Here you can easily see by the shoreline bushes just how low the water level has gotten! Those dots on the boat launch cement are people and cars!
This area of Blue Mesa was an important crossroads for near and distant travelers.
(It is always hard to site-see when hauling a camper, so it’s usually best to choose a central location for a base camp, and run exploration day trips in different directions from there. That was the primary reason for selecting Crawford State Park. Its location is good for the planned day trips to Black Canyon of the Gunnison, Aspen & Marble (which I have never seen, despite living in Colorado 3 times, so need to see it at least once), the Dominguez-Escalante Canyon (with an afternoon run up to Grand Mesa to look over the campgrounds), then a day and night on Grand Mesa, with the next night at Trapper’s Lake in the Flat Tops Wilderness, and then an afternoon and night in the Steamboat Lake area, before heading once again for home. Hope you will check back in for more fun wildlife and habitat photos from each unique stop along the way!)
After the Blue Mesa Reservoir stop, veered off to the Black Canyon of the Gunnison north rim road. Being the lesser-visited side of the Canyon, the low traffic flow made a stop there possible, for the first really good fall colors in a beautiful cliff-ringed cove. A very nice ending to the afternoon. (Am definitely looking forward to seeing more of this Canyon tomorrow.)
Fall Colors across the road from the Canyon’s north rim.
I grew up in northern Indiana, where the White Oak turns brown in fall. So these beautiful oak leaves were really stunning. I am not sure what kind of oak it is. Gambel Oaks are supposed to grow in the area, but what I read said yellow to orange, but these were most definitely red!
How the Canyon was formed.
Morrow Point Reservoir, more color, and a beautiful view.
Our first gorge view into the Black Canyon of the Gunnison. This place will definitely need more exploration!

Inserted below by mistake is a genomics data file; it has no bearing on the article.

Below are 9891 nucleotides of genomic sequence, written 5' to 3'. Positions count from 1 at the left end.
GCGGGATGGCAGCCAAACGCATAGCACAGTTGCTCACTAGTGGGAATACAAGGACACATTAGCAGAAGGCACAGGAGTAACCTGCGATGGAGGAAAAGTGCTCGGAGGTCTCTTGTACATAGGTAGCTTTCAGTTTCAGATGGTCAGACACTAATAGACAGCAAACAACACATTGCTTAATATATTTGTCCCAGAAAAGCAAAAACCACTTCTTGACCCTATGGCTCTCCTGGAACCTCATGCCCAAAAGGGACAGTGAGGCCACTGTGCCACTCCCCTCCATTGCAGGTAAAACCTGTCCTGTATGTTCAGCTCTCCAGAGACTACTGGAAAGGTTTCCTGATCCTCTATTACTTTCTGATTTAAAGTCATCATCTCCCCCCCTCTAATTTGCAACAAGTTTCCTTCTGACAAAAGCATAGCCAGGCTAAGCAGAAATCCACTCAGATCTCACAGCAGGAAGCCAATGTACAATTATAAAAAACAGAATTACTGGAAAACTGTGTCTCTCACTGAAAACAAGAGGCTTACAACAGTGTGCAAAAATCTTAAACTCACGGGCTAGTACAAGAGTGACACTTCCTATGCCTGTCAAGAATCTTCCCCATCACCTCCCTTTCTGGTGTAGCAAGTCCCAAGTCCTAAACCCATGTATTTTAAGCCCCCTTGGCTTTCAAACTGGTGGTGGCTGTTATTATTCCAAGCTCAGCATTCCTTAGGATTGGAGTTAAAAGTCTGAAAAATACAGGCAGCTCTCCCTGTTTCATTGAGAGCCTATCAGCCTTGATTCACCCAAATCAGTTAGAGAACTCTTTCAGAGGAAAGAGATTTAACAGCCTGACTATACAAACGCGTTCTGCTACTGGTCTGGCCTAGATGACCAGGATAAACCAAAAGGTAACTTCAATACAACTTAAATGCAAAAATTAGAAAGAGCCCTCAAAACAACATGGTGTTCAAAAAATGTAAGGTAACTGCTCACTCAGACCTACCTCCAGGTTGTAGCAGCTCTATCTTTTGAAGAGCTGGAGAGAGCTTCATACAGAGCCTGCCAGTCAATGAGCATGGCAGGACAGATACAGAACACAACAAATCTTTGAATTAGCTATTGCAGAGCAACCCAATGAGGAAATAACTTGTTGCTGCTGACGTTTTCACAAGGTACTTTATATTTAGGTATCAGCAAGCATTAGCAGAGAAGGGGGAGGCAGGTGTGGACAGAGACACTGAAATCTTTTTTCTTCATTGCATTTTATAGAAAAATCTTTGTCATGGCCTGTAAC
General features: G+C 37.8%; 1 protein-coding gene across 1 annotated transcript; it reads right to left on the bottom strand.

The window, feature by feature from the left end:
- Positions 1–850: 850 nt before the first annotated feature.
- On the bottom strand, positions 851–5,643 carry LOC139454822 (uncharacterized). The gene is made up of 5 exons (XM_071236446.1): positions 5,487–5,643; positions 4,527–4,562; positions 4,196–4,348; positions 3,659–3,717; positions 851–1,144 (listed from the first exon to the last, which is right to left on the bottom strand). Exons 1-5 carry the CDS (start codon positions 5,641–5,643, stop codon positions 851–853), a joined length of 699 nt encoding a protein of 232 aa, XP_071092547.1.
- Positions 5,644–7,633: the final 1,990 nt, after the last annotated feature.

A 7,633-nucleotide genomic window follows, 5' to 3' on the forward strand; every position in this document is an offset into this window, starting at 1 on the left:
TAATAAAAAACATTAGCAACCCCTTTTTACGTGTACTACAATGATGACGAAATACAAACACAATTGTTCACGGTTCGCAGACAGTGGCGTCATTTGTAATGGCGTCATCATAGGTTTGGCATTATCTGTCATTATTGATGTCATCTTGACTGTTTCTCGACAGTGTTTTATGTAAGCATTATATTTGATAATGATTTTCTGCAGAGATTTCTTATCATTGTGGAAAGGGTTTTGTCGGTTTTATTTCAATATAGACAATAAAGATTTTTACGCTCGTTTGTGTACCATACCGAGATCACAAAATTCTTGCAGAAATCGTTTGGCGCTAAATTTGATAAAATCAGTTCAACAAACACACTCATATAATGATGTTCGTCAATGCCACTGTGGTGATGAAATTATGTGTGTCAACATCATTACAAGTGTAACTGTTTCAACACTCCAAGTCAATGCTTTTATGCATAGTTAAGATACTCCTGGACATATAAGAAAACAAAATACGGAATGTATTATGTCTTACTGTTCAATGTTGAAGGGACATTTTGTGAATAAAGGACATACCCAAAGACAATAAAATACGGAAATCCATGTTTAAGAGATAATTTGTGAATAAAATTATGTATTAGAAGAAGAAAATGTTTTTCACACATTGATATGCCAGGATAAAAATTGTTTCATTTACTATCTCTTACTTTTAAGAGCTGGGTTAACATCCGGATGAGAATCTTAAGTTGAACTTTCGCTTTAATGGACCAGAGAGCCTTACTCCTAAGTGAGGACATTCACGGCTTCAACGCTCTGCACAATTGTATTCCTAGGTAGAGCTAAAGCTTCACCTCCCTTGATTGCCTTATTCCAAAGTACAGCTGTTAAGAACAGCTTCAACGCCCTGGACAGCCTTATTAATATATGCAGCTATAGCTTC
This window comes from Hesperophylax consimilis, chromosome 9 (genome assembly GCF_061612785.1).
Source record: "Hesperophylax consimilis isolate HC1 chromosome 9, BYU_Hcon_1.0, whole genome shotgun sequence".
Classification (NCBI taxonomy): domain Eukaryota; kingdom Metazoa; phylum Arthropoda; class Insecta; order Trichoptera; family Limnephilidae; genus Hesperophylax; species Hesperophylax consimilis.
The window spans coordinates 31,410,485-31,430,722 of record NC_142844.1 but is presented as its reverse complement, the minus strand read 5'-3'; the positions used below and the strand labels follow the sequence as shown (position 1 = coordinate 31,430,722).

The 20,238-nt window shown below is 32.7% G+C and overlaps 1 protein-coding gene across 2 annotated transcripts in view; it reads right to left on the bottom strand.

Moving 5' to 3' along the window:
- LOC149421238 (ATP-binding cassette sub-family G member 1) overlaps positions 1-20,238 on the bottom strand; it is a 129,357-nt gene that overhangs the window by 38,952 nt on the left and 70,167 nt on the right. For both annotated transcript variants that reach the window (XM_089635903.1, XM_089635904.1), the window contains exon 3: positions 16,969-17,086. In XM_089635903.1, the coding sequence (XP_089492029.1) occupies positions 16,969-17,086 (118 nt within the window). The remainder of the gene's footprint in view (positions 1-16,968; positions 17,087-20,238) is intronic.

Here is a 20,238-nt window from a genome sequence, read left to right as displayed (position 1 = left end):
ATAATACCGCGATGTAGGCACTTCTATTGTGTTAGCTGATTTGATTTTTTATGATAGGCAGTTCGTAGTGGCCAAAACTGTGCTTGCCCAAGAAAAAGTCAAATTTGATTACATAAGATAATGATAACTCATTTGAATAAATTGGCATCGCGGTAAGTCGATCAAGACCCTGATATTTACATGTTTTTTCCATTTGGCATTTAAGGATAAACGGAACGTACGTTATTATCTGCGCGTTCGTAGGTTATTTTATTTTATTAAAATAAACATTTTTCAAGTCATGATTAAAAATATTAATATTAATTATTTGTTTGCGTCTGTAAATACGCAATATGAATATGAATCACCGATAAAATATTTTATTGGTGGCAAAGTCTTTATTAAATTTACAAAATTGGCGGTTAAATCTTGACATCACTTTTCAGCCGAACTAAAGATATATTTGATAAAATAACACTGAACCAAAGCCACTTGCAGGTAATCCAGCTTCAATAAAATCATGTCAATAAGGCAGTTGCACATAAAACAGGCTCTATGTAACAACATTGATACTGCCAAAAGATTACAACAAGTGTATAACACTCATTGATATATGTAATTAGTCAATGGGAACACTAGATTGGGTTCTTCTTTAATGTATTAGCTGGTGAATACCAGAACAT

Though quiet, Crawford State Park turned out to be less stunning than it could have been, as not many trees, and the reservoir has been drawn down to less than half its usual size. No waterfowl, just the occasional raptor and scrub jay, but a pleasant enough home base.
And it did have this great monolith to the east, across the highway from the campground. It was a beautiful sight to wake up to, and say good bye to the day at sunset! I guess the lack of rain, the prolonged summer heat, and the wildfires in the state are all contributing to such low water levels, and will probably be encountered all across the western part of the state on this trip.
Now a little time for some backroads driving around the Crawford area... Have seen so few bluebirds the last few years in my neck of the woods, but this area seems to be loaded with them! Unfortunately, they all seem so skittish (perhaps because they haven’t seen many people out and about this year?), and can’t seem to get close enough for any good photos.
Typical Western Bluebird shot from early in the trip! (Sigh...)
Nice old log barn, but like so many barns all across the country, being left to deteriorate. Heritage being lost.
“Wishful Thinking” under a a dynamic sky. (He will not be a contender this year, but one can always dream!)
A couple of beautiful views of “Needle Rock”, one of the Crawford area landmarks.
Another view of Needle Rock, closer up. I spotted an interesting rock formation between the lobes. I looks exactly like a Great Horned Owl!! And closer up, it even has a beak!
There are a lot of mule deer and wild turkeys out and about in the nice evening light.
These turkeys definitely seem to have their seasons mixed up! They were busy rough-housing and challenging each other, while the girls in the background look totally unimpressed!
Turkey hens out for an evening stroll…
Off to find a safe perch for the night.
Upon arriving back at the camper, the wildlife tally for the evening was 1 groundhog, 1 great horned owl, 1 Cooper’s hawk, a Swainson’s thrush, a few scrub jays and some magpies. A long, but good day, with no bad surprises!
Black-billed Magpies are what the crows are to the Midwest. Not having grown up with them, they are still always a treat for me!
A few more Mule Deer to round out the evening.
The bucks are starting to gather in preparation for the fall rut (breeding season). There were about 10 bucks in this groups, most having just shed their antler velvet, but a couple who still had not. Nobody was pushing each other around yet, but it won’t be long until they start jostling for position. Most had some nice antler racks, but none were really the heavy weight contenders for this fall. Still, they were beautiful to look at, all sleek after a summer of browsing, and quite unconcerned about the photography going on. There was also one innocent-looking young doe with this group of bachelors.
Isn’t she just the epitome of femininity??
And, last, but not least...
The owl sculpted by Nature seems to have been an omen for things to come! On the way back to the campsite, and just turning quite dark, when I spotted this lovely Great Horned Owl perched up on a wire, watching for dinner to appear. While the camera compensated somewhat for the very near darkness, the light did not allow for great photos. However, a couple of them were passable, and certainly documented the moment!
COMING UP NEXT: Exploration of Black Canyon of the Gunnison rim area, so stay tuned!
Have a great day!